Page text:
Cesium to Visualise NYC Carbon Footprint

By taha No comments

Cesiumjs is a wonderfully simple and extensible library to work with. It is, in simplest terms, a 3D globe with imagery providers which can be used for nearly anything under the sun. I recently discovered that NYC publishes a lot of its data online, and I was dying to play around with that data to see what I could gather from the city data. I also had Cesium on hand, and open city data coupled with a versatile visualisation tool is a killer combination so I gave myself a few hours last Saturday afternoon to see what I could do.

I started with the carbon emissions data from NYC. Since the NYC data api provided me with building names instead of location coordinates, I had to do a reverse lookup with google to fetch the WGS84 lat,lng coordinates for each datapoint.

After downloading the data and doing the reverse geolocation lookup, I decided to strip it of all information except what was needed. I often do this since it removes redundant information and allows me to focus and debug code without distractions. My data after processing looked like this:


This was fairly clean and usable. I then quickly looked through the Cesium documentation for something which would be suitable to show as the equivalent of an emissions footprint. I decided to use polylines with a larger width, whose lengths would correspond with the co2 value for each building. I expected to see a nice set of lines clustered around Manhattan where the tall buildings were.

First setting up Cesium:

var canvas3d = document.getElementById('map');
// only showing the very basic globe; refer to docs for details
viewer = new Cesium.Viewer(canvas3d, {
  animation: false,
  baseLayerPicker: false,
  fullscreenButton: false,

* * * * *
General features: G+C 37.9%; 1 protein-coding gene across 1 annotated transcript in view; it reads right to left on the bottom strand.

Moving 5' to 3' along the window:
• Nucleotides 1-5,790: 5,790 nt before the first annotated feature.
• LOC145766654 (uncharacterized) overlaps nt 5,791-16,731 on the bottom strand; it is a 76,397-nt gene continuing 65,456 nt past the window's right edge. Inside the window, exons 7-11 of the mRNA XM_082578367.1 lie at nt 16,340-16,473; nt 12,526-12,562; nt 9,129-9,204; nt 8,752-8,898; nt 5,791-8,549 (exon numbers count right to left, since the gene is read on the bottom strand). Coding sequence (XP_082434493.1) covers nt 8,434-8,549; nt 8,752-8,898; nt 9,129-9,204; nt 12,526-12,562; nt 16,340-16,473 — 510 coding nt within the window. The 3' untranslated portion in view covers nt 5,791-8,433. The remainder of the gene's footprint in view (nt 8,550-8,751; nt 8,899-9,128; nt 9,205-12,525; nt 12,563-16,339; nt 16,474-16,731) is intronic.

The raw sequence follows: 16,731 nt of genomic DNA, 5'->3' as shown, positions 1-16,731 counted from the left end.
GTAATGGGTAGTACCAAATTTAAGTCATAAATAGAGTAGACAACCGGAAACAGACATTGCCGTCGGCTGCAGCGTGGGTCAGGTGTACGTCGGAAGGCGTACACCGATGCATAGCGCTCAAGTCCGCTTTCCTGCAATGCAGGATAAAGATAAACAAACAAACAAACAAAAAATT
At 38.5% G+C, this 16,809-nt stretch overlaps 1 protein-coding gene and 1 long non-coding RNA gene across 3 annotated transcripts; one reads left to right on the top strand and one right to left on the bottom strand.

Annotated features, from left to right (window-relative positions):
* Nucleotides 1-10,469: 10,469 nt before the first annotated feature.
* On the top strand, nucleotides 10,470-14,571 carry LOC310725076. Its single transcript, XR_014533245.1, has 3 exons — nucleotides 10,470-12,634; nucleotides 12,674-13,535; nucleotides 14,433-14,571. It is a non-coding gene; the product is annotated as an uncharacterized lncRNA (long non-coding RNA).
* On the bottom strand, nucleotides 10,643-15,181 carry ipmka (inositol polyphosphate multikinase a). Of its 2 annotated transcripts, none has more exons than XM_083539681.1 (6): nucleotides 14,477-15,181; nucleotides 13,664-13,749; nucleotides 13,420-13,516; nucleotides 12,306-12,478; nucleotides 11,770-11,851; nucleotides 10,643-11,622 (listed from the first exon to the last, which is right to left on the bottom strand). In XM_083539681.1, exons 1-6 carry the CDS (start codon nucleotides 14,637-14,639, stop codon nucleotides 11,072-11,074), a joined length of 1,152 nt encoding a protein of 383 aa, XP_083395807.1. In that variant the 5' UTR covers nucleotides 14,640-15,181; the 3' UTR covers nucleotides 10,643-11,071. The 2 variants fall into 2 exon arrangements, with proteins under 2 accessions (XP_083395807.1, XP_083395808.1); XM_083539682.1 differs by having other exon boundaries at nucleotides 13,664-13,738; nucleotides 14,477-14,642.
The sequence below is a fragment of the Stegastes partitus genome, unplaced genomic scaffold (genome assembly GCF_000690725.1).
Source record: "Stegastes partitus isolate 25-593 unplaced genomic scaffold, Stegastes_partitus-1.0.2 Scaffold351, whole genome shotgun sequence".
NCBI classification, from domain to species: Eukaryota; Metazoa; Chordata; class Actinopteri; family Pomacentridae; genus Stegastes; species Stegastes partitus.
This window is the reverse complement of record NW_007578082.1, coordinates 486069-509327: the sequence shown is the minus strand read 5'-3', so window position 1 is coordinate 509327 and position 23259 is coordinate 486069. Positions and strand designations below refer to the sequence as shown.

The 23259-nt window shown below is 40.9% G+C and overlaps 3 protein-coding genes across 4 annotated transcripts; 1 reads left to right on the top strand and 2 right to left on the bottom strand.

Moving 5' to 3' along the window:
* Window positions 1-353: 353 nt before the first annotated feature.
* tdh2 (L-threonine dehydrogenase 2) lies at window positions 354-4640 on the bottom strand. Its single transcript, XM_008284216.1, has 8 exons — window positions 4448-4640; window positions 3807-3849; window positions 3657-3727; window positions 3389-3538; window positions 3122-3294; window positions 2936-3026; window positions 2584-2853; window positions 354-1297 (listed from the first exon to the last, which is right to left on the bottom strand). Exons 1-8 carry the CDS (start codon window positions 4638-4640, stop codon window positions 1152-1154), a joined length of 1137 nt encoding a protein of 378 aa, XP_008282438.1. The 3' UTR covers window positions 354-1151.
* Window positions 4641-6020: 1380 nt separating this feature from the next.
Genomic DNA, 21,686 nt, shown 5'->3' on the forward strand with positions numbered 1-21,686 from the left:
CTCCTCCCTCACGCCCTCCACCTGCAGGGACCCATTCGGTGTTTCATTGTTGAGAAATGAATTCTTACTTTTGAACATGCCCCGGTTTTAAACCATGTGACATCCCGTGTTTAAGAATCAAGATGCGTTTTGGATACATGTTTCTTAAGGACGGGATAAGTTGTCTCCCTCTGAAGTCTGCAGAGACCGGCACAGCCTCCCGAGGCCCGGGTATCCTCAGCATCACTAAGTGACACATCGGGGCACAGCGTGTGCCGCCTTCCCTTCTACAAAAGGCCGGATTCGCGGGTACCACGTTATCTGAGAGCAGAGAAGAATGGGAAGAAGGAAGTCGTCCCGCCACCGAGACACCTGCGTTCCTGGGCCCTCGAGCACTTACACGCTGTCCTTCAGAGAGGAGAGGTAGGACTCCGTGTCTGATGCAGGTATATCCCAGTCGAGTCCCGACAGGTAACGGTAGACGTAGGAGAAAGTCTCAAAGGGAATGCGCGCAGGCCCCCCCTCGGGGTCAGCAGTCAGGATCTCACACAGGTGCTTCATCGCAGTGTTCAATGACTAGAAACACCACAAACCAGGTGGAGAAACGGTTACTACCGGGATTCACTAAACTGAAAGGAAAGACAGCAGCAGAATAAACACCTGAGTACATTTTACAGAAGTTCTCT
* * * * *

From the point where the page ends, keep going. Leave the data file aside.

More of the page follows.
geocoder: false,
  homeButton: false,
  infoBox: false,
  sceneModePicker: false,
  selectionIndicator: false,
  timeline: false,
  navigationHelpButton: false,
scene = viewer.scene;
canvas = viewer.canvas;
camera = viewer.camera;

var terrainProvider = new Cesium.CesiumTerrainProvider({
    url : '//assets.agi.com/stk-terrain/world'
viewer.terrainProvider = terrainProvider;

Next I added those lines on the globe on top of NYC:

//locations is the set of data as shown above
function addLines() {
    for (var i=1;i<locations.length;i++) {
        var surfacepos = new Cesium.Cartesian3.fromDegrees(locations[i].loc.lng, locations[i].loc.lat, 0);
        var aerialpos = new Cesium.Cartesian3.fromDegrees(locations[i].loc.lng, locations[i].loc.lat, locations[i].co2*10);
        var greenBox = viewer.entities.add({
            polyline : {
                show: true,
                positions : [surfacepos, aerialpos],
                shape :[new Cesium.Cartesian2(-20, -20),
                        new Cesium.Cartesian2(20, -20),
                        new Cesium.Cartesian2(20, 20),
                        new Cesium.Cartesian2(-20, 20)],
                cornerType : Cesium.CornerType.BEVELED,
                material : Cesium.Color.ORANGE.withAlpha(0.6),
                outline : true,
                outlineColor : Cesium.Color.BLACK,
                width: 10

The code goes through the locations dataset, and for each point, it draws a polyline with length co2*10 to make it more visible at the respective coordinate point.

This made for some already seriously pro-looking visuals. However, as one last feature, I added:

    //nyc coordinates
    destination : Cesium.Cartesian3.fromDegrees(-73.959082,40.915096, 2000),
    orientation : {
        heading : Cesium.Math.toRadians(150),
        pitch : Cesium.Math.toRadians(-10.0),
        roll : 0.0


function rotate() {
    camera.rotate(Cesium.Cartesian3.fromDegrees(-73.951529,40.790447), 0.001);

This created a cinematic feel as the camera flew around the carbon emissions data.

NYC Carbon Footprint

Carbon Emissions Visualised!

Looks pretty cool! Check out the live demo here.